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The Nickel Children (2005)

Nickel Children is a narrative drama that takes the perspective of two runaways, Cat (Tamara Hope - Shall We Dance, The Deep End) and Nolan (Reiley McClendon - Pearl Harbor, The Kid) and ... See full summary »

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Cast

Cast overview, first billed only:
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Cat
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Nolan
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The Doctor
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Feedo
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Beatrice
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The Driver
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Wire Rimmed Man
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The Mother
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The Bald Man
Talia-Lynn Prairie ...
Young Cat
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Angry Father
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Clerk
Roberta Hanley ...
The Waitress
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The Cook
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The Hand (as Ron Hyatt)
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Storyline

Nickel Children is a narrative drama that takes the perspective of two runaways, Cat (Tamara Hope - Shall We Dance, The Deep End) and Nolan (Reiley McClendon - Pearl Harbor, The Kid) and reveals the harsh realities of life on the streets of Los Angeles. Relying only on their instincts and the fleeting kindness of strangers, Cat and Nolan navigate their way through a world infested with prostitution, drugs and violent predators. Every minute they remain on the streets, they fall deeper into a game of chance where they gamble with their lives. Cat and Nolan must devise a plan of escape before time finally runs out. Written by IvanWong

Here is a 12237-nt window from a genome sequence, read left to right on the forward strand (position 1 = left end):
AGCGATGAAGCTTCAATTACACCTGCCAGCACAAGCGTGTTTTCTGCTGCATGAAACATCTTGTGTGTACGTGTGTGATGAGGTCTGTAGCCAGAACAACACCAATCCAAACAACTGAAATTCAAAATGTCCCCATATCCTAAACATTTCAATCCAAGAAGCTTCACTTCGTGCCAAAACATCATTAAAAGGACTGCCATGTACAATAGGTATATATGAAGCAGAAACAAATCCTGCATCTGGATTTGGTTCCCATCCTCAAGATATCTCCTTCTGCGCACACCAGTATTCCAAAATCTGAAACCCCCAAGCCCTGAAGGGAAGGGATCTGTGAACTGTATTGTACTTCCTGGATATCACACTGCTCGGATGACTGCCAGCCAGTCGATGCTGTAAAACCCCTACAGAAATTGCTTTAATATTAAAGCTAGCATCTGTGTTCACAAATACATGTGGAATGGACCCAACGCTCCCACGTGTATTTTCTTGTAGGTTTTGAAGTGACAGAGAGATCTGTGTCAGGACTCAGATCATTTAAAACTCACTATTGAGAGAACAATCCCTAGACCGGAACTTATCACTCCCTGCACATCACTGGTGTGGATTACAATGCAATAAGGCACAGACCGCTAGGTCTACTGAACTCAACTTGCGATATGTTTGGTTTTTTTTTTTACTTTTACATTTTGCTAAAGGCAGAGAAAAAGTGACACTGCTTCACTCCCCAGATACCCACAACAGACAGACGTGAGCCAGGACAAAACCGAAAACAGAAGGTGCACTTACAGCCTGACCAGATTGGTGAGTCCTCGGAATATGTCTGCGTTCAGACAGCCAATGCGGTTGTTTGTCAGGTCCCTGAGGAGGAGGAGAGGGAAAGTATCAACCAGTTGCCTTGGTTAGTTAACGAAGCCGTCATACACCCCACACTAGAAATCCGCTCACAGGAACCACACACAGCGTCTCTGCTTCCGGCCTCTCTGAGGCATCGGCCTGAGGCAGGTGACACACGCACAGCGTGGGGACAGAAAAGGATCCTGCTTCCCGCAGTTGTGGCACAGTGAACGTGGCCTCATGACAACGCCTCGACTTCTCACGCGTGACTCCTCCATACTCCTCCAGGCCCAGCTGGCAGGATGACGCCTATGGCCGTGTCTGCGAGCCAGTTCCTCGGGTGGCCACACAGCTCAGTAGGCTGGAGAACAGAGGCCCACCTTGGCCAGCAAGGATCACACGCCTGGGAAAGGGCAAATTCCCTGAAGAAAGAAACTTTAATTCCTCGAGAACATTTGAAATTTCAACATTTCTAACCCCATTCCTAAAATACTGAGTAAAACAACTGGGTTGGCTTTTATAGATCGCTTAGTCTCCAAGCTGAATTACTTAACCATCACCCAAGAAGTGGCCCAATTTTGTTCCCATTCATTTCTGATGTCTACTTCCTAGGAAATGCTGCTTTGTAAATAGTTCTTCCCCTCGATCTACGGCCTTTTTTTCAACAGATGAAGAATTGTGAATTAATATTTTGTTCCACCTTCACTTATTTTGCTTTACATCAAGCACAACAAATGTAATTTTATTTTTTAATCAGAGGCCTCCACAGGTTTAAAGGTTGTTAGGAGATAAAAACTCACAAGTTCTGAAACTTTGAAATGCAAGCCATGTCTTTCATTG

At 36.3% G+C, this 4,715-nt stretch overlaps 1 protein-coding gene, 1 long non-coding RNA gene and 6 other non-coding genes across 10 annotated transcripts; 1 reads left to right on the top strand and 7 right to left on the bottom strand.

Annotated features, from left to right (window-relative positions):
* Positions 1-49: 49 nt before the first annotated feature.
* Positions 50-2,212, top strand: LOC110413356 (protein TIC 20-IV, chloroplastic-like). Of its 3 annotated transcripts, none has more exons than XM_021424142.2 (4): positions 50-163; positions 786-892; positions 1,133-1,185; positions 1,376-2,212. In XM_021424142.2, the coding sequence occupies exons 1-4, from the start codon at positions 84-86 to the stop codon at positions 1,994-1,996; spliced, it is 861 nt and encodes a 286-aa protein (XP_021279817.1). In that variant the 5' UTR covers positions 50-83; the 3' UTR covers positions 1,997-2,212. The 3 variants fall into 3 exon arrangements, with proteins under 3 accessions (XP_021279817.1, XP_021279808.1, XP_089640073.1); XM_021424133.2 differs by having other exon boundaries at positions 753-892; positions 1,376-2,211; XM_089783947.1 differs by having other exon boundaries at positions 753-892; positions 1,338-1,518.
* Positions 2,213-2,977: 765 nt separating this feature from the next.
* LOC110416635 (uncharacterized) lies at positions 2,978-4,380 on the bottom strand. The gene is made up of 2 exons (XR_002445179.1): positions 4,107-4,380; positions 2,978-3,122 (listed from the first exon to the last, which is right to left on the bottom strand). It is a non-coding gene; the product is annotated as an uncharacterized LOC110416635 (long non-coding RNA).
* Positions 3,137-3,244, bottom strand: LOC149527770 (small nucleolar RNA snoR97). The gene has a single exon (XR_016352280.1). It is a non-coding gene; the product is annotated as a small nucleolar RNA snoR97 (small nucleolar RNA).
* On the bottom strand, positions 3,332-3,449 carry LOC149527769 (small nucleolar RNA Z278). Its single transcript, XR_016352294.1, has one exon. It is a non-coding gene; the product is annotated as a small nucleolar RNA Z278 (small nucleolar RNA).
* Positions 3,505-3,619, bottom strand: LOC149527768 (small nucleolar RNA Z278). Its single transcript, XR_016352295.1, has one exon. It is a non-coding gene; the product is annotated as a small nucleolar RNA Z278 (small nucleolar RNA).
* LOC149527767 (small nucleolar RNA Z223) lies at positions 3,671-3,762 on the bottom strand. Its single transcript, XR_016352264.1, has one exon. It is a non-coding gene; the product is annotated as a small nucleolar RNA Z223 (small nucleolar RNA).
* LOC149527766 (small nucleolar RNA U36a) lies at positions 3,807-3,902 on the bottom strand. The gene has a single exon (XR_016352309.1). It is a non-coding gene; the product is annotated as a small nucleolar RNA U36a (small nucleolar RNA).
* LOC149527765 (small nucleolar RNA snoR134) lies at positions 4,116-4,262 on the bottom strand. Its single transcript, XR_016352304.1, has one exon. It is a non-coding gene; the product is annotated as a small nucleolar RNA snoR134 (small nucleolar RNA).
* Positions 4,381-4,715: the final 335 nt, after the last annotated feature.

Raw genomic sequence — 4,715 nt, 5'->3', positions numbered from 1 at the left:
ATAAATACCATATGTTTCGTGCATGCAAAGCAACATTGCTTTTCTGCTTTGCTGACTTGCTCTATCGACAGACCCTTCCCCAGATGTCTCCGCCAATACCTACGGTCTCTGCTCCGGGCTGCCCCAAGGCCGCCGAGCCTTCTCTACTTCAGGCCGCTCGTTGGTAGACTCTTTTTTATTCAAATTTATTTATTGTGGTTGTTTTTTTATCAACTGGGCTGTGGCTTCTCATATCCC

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Drama

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5 April 2005 (USA)  »

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Box Office

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$2,000,000 (estimated)
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User Reviews

 
Worth Far More Than the Title Implies
4 September 2011 | by See all my reviews

Without going into great length about it, I happen to have experienced a significant part of my own youth amid kids on the street who were near identical to the two main characters you'll see in the film. From that very eye opening period in my life I can tell you that the film delivers a grim but honest and tragic realism that is rarely captured in American cinema.

Its not at all a contrived melodrama as some might expect, but a story of two kids who find themselves in desperation; surviving as they can and as they must within the coldest and most callous reaches of a world many may never know, but far too many undoubtedly will.

The characters and performances are believable and the script and story feels authentic. The pacing for these kind of dramas is never close to what it might be in the real world, but it gives us much of the information we need to feel the connection to our two young survivors, know their motivations and reasons behind their situations, yet still moves fast enough to keep things compelling and the story in motion.

If you have the opportunity to see this, by all means do. While its not quite near a "Christiane F" (1981), it is far superior to "Where The Day Takes You" (1994) and deserves a place among some the best films that depict the true to life struggles of children who are cast out, or escape an unbearable home life, only to be devoured by the streets.


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